If your child is going to spend some time in an Epilepsy Monitoring Unit, you might use this book to prepare them for their stay.
All the wires, monitors and other equipment might be a little scary.
This book was written by a young man who wanted to share his lessons learned in an EMU to help others get through this testing experience.
All Eyes on Me by L. Brandon Magoni is clearly written and includes photographs.
I think this book would be useful to keep on hand at neurologists offices and epilepsy centers.
Good job here Brandon Magoni.
I am a bit antsy.
It reminds me of how I used to feel when the school year ended.
I am glad to be done with publishing our book, but now what?
I have no reason to stay home and stand by.
These past years have been lonely, but busy.
Now it is just lonely…and winter.
I will reinvent myself again. That is nothing new.
I need to be useful, or at least feel useful.
I appreciated this honest memoir Brain Storms: An Electrifying Journey by Kate Recore.
She did a great job of conveying her years of struggling with epilepsy.
Unfortunately she also had struggles with bad doctors also.
She was misdiagnosed by a male neurologist who diagnoses her issues as mental and emotional NOT physical.
He was forced to change this opinion after a second EEG confirmed seizures.
Insurance HMO’s did not help in Kate’s quest for help.
I got the sense of her maturing as the book chronicles her young adult years of trying to become independent.
She fells that sharing her story will help other young women dealing with sexist or paternalistic physicians.
I am super proud of Katie Scarlett Taylor for blazing a trail for young ladies like my Rose.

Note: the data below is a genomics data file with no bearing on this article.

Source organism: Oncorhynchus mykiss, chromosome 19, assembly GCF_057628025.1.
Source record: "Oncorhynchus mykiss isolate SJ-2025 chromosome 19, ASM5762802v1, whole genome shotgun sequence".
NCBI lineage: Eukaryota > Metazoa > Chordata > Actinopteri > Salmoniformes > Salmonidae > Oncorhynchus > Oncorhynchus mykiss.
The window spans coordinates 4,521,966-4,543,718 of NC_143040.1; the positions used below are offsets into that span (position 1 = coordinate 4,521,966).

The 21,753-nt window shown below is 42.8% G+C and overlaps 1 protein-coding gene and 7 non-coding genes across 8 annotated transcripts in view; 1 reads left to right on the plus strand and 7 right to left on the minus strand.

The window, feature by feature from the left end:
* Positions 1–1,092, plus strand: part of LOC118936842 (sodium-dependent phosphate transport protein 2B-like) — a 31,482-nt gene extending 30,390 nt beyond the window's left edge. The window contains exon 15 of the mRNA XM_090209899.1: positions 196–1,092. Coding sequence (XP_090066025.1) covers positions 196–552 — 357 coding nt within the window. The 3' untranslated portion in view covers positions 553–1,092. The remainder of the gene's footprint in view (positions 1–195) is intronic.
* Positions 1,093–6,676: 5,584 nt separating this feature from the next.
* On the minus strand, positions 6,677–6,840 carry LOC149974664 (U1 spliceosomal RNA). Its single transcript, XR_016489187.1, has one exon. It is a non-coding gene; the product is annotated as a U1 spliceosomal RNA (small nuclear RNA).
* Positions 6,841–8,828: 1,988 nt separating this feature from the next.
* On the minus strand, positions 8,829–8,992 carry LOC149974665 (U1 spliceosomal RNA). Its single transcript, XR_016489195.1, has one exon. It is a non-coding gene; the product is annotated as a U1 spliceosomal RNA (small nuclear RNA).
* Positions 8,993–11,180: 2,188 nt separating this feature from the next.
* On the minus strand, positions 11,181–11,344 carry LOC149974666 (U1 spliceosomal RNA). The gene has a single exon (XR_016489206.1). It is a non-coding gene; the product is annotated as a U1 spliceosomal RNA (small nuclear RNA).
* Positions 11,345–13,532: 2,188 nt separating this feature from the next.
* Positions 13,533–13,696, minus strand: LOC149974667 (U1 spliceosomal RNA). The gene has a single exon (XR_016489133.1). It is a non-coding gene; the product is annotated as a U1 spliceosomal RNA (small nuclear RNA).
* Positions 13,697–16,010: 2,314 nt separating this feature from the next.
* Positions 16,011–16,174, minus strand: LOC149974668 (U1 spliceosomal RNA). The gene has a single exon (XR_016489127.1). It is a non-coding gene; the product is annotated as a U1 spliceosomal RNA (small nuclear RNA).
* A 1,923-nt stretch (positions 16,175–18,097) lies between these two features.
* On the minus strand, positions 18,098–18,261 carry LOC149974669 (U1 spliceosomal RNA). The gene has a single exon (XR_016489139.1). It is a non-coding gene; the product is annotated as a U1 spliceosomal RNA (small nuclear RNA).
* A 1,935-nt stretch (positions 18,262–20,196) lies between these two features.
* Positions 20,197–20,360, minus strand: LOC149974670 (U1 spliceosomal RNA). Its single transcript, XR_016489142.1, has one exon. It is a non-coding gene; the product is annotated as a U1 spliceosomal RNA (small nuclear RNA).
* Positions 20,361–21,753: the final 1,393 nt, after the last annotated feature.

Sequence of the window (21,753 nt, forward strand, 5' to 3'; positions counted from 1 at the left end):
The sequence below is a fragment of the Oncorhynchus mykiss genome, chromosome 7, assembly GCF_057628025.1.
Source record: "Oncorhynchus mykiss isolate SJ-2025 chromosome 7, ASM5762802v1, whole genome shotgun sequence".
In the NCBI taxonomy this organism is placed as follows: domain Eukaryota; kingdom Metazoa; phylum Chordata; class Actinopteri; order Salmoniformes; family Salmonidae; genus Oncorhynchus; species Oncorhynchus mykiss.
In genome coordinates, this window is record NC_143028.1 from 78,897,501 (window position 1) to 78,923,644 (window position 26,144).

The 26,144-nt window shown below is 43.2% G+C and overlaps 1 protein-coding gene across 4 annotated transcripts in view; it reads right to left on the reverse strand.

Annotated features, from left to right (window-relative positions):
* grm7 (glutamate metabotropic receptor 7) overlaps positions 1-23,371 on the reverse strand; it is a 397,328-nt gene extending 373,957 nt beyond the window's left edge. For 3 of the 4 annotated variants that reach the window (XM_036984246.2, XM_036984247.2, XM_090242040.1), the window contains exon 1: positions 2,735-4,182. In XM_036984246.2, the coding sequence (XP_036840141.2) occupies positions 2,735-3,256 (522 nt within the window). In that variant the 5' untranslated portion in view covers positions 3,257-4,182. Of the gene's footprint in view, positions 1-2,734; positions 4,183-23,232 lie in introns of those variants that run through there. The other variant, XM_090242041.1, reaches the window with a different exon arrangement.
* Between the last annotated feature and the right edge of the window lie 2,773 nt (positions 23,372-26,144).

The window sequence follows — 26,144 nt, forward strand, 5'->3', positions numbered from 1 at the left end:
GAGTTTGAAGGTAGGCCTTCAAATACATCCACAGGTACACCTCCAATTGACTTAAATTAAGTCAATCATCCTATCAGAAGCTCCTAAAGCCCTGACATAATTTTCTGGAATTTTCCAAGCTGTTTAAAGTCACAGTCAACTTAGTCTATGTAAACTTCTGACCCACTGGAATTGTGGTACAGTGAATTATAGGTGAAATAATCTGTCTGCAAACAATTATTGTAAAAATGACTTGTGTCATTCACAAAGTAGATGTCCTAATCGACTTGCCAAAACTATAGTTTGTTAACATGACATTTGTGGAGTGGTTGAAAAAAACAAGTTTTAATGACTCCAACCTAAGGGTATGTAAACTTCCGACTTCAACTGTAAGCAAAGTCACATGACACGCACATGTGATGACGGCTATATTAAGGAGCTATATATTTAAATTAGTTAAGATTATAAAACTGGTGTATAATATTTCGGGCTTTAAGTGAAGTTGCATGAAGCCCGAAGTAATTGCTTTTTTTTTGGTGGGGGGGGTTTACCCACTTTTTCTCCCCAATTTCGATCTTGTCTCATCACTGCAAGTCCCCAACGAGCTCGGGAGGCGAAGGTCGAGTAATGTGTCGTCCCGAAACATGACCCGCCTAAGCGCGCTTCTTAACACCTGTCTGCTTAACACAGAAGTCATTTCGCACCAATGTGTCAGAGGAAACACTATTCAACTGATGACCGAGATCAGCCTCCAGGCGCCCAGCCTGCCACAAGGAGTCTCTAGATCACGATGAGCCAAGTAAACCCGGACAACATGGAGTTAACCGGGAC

Thank you Kate Recore!
If you feel your epilepsy is holding you back, you may need a dose of Jon Sadler.
I was amazed by his tenacious nature over and over again.
He became an engineer and then earned a masters in counseling.
He sailed boats alone and hiked the Grand Canyon.
He was a scout leader for his sons’ troop.
He kept going through seizures and surgery.
This book will be a confidence booster for any adult with epilepsy.
Jon Sadler shares his amazing history in Sailing Through the Storms of Seizures.
His “no excuses” attitude is catching.
I have been reading another insightful memoir written by a person with epilepsy.
Each one I read brings back memories of our struggles.
Each also reminds me that this is not over for us.
Epilepsy rarely vanishes.
It does, however, hide for long periods.
Rose does not want to know this.
Neither do I.
So we are living like it is gone while we can.
But when it returns,
we will need you.
It will be hard trying to fit our big lives
back into the confined space of seizures.
While she was home for fall break, she dropped her shampoo in the shower.
It was her habit to say something to let me know she was okay.
She did not say anything. I made myself stay in my bed and listen.
Fear is never far away.
We will need you.
(I almost entitled this “She Will Need You”)
We are still tethered together.
Mother and daughter.
Epilepsy and fear.
Painting the Whole Picture by Joshua Holmes tells the whole story of life with epilepsy.
I was amazed and impressed by Joshua’s family’s efforts to help him overcome his cerebral palsy and epilepsy. This is a book for families. It’s a good model for how to help children by making them do things for themselves instead of enabling. Determination was modeled and encouraged.
Joshua shared his various struggles during grade school, college, careers and living independently. These events were not sugar-coated. He let us see the process of resolving problems.
I admire his tenaciousness and courage. I liked that the book included photos of his family and his art. It made me feel like I know him as a whole person.
This book is another great resource for folks with epilepsy and their families.
Joshua Holmes has written other books. You may want to look him up.
Seizure Mama/Flower Roberts
I will be putting this book on Rose’s desk for her to read while she is home.
Speedbumps: Living with Epilepsy by Jonathan B. Dodson is his voice telling his story.
The book chronicles his life from his first “speedbumps” and seizures to being an adult.
The book is easy to read and divided nicely.
It does not get bogged down in medical details or side-stories.
His tale is streamlined well so that young readers can read it over a weekend.
This would be a great resource to put in the hands of teens struggling with epilepsy.
I appreciate Jonathan and his family for putting together such a useful book.
Seizure Mama/ Flower Roberts